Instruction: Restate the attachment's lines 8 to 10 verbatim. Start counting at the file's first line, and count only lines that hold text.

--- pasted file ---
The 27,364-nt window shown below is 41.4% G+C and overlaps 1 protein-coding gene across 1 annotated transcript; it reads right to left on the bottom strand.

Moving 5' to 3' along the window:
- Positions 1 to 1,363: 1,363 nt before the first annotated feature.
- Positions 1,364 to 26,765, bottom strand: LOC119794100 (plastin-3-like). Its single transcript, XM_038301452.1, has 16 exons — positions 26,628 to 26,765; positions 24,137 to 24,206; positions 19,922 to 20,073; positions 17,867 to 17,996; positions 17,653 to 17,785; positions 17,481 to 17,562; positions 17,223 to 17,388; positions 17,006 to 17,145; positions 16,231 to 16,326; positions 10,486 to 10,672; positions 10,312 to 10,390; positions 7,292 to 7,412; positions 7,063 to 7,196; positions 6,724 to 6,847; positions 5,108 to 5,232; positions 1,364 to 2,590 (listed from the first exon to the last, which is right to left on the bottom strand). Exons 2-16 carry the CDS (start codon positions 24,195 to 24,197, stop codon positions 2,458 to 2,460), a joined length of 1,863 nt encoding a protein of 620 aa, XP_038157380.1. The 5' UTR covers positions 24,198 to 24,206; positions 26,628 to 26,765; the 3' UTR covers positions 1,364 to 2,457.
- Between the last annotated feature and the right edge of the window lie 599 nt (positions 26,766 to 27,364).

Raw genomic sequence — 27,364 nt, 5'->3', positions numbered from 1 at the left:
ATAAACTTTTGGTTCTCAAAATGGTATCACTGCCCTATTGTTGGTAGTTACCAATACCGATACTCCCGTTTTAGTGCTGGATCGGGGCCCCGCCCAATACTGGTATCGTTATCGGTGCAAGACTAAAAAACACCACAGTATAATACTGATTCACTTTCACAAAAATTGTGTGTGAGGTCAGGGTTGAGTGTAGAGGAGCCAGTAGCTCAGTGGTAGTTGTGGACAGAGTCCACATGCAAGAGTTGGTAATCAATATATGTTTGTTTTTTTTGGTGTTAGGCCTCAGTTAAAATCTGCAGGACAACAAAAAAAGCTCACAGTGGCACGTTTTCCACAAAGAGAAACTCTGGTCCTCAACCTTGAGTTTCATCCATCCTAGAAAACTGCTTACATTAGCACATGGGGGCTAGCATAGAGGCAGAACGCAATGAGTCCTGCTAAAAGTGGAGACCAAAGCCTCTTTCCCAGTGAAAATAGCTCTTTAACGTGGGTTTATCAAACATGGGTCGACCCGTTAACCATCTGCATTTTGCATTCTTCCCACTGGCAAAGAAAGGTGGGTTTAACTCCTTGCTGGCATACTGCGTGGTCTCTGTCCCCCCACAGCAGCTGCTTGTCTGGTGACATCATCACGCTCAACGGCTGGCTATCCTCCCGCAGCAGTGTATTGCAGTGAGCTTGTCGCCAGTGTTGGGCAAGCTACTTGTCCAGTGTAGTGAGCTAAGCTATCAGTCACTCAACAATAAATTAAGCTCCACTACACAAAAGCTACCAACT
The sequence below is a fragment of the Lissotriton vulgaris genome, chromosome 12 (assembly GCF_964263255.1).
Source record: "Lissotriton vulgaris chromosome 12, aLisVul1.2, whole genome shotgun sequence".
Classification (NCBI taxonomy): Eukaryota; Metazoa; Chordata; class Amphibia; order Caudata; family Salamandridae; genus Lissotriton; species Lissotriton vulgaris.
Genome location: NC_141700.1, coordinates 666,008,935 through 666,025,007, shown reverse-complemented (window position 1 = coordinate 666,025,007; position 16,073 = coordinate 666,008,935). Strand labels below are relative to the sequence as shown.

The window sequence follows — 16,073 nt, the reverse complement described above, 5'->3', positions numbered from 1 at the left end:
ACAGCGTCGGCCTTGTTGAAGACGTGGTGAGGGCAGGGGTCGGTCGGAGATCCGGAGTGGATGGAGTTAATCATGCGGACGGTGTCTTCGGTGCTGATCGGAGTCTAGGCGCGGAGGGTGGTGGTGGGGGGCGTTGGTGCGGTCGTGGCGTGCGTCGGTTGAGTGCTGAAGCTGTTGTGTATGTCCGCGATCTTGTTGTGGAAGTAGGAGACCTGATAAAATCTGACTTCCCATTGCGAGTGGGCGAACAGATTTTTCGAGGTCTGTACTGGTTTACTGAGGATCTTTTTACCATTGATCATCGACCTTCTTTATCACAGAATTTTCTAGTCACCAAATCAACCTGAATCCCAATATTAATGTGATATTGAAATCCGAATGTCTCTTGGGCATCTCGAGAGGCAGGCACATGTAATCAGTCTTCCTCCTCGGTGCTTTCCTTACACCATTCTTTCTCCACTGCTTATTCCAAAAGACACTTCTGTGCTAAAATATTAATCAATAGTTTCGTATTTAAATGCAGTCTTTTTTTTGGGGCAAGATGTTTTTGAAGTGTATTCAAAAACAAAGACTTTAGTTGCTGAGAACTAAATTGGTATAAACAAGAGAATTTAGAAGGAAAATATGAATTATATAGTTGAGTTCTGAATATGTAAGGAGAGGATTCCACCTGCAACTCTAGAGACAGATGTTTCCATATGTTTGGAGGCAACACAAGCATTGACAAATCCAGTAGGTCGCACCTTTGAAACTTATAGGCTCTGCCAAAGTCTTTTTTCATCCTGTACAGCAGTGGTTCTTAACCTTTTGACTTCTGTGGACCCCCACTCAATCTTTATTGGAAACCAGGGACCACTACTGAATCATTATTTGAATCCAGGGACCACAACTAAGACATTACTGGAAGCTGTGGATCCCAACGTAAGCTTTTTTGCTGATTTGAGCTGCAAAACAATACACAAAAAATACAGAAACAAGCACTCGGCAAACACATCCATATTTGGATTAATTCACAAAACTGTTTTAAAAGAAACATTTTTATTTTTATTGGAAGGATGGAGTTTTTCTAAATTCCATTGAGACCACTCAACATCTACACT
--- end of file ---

The sequence below is a fragment of the Lissotriton vulgaris genome, chromosome 12 (assembly GCF_964263255.1).
Source record: "Lissotriton vulgaris chromosome 12, aLisVul1.2, whole genome shotgun sequence".
Classification (NCBI taxonomy): Eukaryota; Metazoa; Chordata; class Amphibia; order Caudata; family Salamandridae; genus Lissotriton; species Lissotriton vulgaris.